Sunday, March 24, 2013

Manned Trips to Mars & Robinson's Red Mars

Talk about colonizing the moon is so 20th century.   On to Mars!

From this week's Guardian editorial "Mars or bust: a private mission to the red planet can take risks Nasa can't:"
When I first heard of the proposal, from the Inspiration Mars Foundation, that a human crew might fly to Mars in 2018 it sounded simply ridiculous. But I've begun to think differently. The team – led by millionaire and former space tourist Dennis Tito – has pedigree in the field of human space flight... How could it be done? First you have to thin out the crew – literally. Canonical mission designs propose crews of four to six astronauts. Tito et al would send only two. And the life support and nutrition requirements are based on the base metabolic demands of this pair of intrepid but slender 70kg astronauts. Next, pare back the mission objectives. This is about flags and footprints rather than science. In fact, forget the footprints – no astronaut boots will touch the surface of Mars. Instead the capsule will coast by the red planet, getting to within a few thousand kilometres of its surface before being flung back to Earth, driven by the force of gravity. This so-called "free return" to Mars means the mission can be achieved with maximum efficiency and minimum energy expenditure.
The original Guardian article came out last month, "Mars mission plan launched by US millionaire space tourist Dennis Tito:"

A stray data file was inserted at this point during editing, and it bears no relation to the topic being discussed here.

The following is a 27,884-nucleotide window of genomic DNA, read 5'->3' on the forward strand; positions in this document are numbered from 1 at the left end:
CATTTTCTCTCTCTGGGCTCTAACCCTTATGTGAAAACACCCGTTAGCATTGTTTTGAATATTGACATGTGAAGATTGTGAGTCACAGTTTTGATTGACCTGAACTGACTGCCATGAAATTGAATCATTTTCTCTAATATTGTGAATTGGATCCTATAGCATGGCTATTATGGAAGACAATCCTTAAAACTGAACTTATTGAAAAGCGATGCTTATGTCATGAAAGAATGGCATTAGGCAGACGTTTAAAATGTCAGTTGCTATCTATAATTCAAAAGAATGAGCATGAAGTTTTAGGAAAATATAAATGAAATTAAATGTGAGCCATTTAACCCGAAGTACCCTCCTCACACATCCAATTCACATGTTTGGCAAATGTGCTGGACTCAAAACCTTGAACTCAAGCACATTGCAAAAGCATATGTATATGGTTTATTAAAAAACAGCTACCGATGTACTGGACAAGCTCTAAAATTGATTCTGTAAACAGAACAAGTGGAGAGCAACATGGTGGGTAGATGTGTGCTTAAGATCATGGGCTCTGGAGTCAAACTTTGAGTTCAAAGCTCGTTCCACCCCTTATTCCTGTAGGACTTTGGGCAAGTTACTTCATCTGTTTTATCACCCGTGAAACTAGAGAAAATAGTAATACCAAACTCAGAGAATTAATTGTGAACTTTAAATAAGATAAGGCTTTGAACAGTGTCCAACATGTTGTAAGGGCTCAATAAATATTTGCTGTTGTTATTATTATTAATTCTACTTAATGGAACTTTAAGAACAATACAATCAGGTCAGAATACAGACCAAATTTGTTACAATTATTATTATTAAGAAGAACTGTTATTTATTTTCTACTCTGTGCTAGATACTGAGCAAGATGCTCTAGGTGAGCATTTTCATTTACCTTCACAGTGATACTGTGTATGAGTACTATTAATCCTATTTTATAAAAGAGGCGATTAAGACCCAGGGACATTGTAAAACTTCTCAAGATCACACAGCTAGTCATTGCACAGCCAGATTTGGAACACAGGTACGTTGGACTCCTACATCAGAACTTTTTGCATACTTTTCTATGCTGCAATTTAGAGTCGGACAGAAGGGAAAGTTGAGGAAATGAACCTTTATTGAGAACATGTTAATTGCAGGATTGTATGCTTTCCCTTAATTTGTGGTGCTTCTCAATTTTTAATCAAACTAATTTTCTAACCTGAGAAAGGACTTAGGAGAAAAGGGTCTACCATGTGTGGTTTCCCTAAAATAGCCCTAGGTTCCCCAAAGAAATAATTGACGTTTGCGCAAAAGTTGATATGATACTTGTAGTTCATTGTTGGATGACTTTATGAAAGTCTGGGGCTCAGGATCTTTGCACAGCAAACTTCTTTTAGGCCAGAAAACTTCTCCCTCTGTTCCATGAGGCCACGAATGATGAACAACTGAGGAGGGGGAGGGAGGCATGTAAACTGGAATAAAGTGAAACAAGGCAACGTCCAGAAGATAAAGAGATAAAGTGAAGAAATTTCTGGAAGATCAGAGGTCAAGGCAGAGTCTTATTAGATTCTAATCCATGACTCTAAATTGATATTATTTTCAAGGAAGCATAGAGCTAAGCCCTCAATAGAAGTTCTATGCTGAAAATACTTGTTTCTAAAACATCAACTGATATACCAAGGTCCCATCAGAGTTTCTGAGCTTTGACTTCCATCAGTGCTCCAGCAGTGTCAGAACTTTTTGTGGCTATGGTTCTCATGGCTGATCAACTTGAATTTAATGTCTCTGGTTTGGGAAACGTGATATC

A US millionaire who became the first private space tourist has unveiled ambitious plans to send a man and woman – probably a married couple – on a round trip to Mars when planetary alignment allows in 2018. Dennis Tito, 72, a former rocket scientist who made his fortune through investments, said his Mission for America aims to spur a new era of space exploration. Tito, who became the first private space tourist when he paid the Russians $20m (£13m) for a ticket to the International Space Station (ISS) in 2001, outlined his plans in Washington DC on Wednesday. He is not intending to fly himself. Speculation over the details of the risky voyage has spread through the space community in recent weeks after the Inspiration Mars Foundation, a non-profit organisation formed by Tito, hinted at a Mars mission. The trip will take advantage of the alignment of heavenly bodies in January 2018 to fly around Mars and return to Earth in the relatively short time of 501 days.
Want a novel about human flight to (and colonization of) Mars? Try Red Mars by Kim Stanley Robinson:
For eons, sandstorms have swept the barren desolate landscape of the red planet. For centuries, Mars has beckoned to mankind to come and conquer its hostile climate. Now, in the year 2026, a group of one hundred colonists is about to fulfill that destiny. John Boone, Maya Toitavna, Frank Chalmers, and Arkady Bogdanov lead a mission whose ultimate goal is the terraforming of Mars. For some, Mars will become a passion driving them to daring acts of courage and madness; for others it offers and opportunity to strip the planet of its riches. And for the genetic "alchemists, " Mars presents a chance to create a biomedical miracle, a breakthrough that could change all we know about life...and death. The colonists place giant satellite mirrors in Martian orbit to reflect light to the planets surface. Black dust sprinkled on the polar caps will capture warmth and melt the ice. And massive tunnels, kilometers in depth, will be drilled into the Martian mantle to create stupendous vents of hot gases. Against this backdrop of epic upheaval, rivalries, loves, and friendships will form and fall to pieces--for there are those who will fight to the death to prevent Mars from ever being changed.

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